I am slowly continuing this re-read of Rendezvous with Rama. You can read previous posts here and beware that spoilers abound. (The book came out in 1973, so I’m not sure if ‘spoilers’ is the correct word, but you were warned.)
Chapter 21 begins with the humans returning to the interior of Rama. The storm has passed, leaving only clouds (which hang above the the sides of the tube, forming a smaller, interior cylinder of clouds).
Upon descending the ladders, they find that the oxygen level within Rama has risen, along with the temperature and general climate. It is warm, humid, and the Cylindrical Sea is now a green colour one would associate with plant life.
This chapter is brief and deeply descriptive, but only barely hints at what might come next.
In chapter 22, the narrative has skipped ahead a few days and a small raft, capable of carrying four people, has been constructed and transported to the edge of the Cylindrical Sea. Four set out to reach the island in the sea that they have called ‘New York.’
They have also found single-celled microorganisms in the water, although in numbers that appear to be dropping (as if they peaked earlier, when the sea melted). Norton observes, as they approach New York, that there is a tendency within Rama of triple redundancy — seen in the layout of New York, as well as the three ladders, the three sets of lights in each end, and so on.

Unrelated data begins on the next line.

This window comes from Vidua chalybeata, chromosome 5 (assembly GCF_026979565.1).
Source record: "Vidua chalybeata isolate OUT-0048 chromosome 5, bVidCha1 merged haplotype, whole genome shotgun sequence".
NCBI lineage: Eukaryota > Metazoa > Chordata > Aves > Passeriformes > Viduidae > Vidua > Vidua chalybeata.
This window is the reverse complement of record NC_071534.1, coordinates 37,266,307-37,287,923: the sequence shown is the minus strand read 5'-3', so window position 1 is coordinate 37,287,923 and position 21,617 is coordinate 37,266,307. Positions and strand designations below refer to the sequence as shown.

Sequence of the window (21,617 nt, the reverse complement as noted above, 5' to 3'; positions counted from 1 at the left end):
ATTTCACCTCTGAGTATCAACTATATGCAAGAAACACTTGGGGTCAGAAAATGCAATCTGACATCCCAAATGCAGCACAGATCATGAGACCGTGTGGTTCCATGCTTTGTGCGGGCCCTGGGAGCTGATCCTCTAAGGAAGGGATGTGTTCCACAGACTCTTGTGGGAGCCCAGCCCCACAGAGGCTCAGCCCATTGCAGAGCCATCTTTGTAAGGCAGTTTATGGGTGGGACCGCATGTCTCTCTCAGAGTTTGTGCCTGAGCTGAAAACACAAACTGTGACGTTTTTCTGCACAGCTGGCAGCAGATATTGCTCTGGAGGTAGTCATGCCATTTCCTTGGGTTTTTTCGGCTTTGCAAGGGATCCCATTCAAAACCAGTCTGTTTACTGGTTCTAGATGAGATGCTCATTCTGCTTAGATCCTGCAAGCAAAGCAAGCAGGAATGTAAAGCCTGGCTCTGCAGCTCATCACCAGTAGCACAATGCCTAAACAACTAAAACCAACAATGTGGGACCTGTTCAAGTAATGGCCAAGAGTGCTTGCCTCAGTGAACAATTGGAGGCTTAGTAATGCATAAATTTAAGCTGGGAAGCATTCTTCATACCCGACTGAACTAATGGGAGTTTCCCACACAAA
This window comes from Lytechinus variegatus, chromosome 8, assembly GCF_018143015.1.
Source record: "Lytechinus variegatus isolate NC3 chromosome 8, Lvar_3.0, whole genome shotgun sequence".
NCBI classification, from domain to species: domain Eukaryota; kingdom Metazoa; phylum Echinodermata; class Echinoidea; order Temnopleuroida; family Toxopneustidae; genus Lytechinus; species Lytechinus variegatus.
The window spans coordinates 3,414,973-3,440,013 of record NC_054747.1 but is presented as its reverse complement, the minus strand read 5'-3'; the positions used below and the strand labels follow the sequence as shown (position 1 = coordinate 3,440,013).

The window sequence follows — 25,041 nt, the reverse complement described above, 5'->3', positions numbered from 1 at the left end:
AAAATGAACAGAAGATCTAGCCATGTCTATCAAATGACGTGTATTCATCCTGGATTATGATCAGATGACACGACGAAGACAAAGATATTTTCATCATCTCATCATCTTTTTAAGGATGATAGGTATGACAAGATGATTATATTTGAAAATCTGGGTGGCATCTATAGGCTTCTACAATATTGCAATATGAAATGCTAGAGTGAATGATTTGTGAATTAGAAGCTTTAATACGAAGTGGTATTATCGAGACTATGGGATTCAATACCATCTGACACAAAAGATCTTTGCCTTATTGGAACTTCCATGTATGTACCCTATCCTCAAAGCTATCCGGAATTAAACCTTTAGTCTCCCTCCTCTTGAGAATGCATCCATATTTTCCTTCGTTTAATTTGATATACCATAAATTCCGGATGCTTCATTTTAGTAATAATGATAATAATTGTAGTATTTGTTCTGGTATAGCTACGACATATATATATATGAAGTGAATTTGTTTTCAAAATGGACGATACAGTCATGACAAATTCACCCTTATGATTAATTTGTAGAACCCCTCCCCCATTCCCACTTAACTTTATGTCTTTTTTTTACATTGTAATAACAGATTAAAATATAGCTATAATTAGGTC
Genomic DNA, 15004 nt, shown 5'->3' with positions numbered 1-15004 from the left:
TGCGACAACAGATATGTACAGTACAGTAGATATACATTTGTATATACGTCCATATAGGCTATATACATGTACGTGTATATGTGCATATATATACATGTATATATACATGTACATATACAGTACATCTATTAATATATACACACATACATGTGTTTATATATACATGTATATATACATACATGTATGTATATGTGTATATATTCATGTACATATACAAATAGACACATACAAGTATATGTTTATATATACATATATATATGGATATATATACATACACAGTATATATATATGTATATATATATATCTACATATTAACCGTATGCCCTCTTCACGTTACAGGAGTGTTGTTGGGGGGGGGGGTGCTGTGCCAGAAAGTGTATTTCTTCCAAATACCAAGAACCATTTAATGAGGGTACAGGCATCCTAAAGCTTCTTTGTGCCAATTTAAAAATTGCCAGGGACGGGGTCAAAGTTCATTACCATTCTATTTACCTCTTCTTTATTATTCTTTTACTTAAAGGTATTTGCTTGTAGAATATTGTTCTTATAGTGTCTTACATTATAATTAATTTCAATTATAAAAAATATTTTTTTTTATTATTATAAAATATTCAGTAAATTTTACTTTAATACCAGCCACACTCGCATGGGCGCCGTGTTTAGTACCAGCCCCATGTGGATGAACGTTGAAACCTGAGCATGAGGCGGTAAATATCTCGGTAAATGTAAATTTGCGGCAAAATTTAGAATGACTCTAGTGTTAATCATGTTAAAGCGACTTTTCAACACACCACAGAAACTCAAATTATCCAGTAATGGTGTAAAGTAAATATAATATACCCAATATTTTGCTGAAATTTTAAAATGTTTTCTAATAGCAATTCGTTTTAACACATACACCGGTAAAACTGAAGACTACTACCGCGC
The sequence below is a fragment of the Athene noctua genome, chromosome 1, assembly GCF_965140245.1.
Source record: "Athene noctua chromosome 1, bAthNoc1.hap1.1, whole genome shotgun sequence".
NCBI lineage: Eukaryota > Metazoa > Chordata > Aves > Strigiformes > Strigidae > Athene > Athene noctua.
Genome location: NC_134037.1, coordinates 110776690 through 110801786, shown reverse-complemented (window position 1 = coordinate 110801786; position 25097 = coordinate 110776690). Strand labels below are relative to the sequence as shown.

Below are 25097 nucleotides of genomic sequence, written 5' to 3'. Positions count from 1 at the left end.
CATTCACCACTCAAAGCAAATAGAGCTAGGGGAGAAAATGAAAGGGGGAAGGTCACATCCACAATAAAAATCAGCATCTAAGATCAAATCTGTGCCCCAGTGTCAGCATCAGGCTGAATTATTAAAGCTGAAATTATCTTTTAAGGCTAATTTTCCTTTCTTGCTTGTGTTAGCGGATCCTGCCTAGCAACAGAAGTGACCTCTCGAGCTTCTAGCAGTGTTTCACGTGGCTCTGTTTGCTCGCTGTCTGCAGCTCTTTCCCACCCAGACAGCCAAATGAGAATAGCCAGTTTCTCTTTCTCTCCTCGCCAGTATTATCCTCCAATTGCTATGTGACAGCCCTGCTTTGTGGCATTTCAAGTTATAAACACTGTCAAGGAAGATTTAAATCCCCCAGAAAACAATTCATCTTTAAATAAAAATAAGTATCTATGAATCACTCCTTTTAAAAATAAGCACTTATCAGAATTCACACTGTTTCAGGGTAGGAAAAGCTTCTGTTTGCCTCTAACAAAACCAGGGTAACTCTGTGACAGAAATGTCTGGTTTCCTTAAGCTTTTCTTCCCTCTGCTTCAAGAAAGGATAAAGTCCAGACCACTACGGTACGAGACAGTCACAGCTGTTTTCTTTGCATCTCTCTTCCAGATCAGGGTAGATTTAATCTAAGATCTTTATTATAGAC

They reach New York with no obstacles, Norton goes up the stairs, and finds the ‘city’ empty and ready for them to explore.
I have a couple of writerly observations at this point. One is that the conflict that one normally sees (in any story or novel, the obstacles, whether violent or not, that arise) are almost completely absent from this story. It kind of sneaks up on you, because there is story and things happen. But none of those things are happening in opposition to particular problems or difficulties. The storm and retreat from Rama’s interior is sort of an obstacle, but they all cleared out well before there was a problem and went back in after it was done with. There was no tension or excitement around anyone’s safety, certainly. And at this point I am almost exactly halfway through.
The other observation is how well, generally speaking, this book fits the traditional division between literary fiction (being character-centered) and genre fiction (being plot oriented). Even with the general lack of tension, this is definitely a plot oriented book. The only ‘tension’ that hangs over the story is the constellation of questions surrounding Rama: what is it, where is it from, are there living beings associated with it? But that is big picture tension. Clarke is more concerned with showing us this world he has created.
Chapter 23 begins partway into their exploration of New York, which they have quickly determined to be a machine or processing plant of some, undetermined type, as it lacks any sort of accommodations or other necessary conveniences. There is a suggestion that the machine uses water from the sea for whatever it does. However, as with the other buildings they have found, they have no windows, doors, or any other obvious way to enter.
In this chapter, Norton also considers his reluctance to use an explosive or other extreme method to open one of the buildings, which he attributes both to pride (he’s no barbarian) and fear (over what the Ramans may have planned for).
And that’s that for now.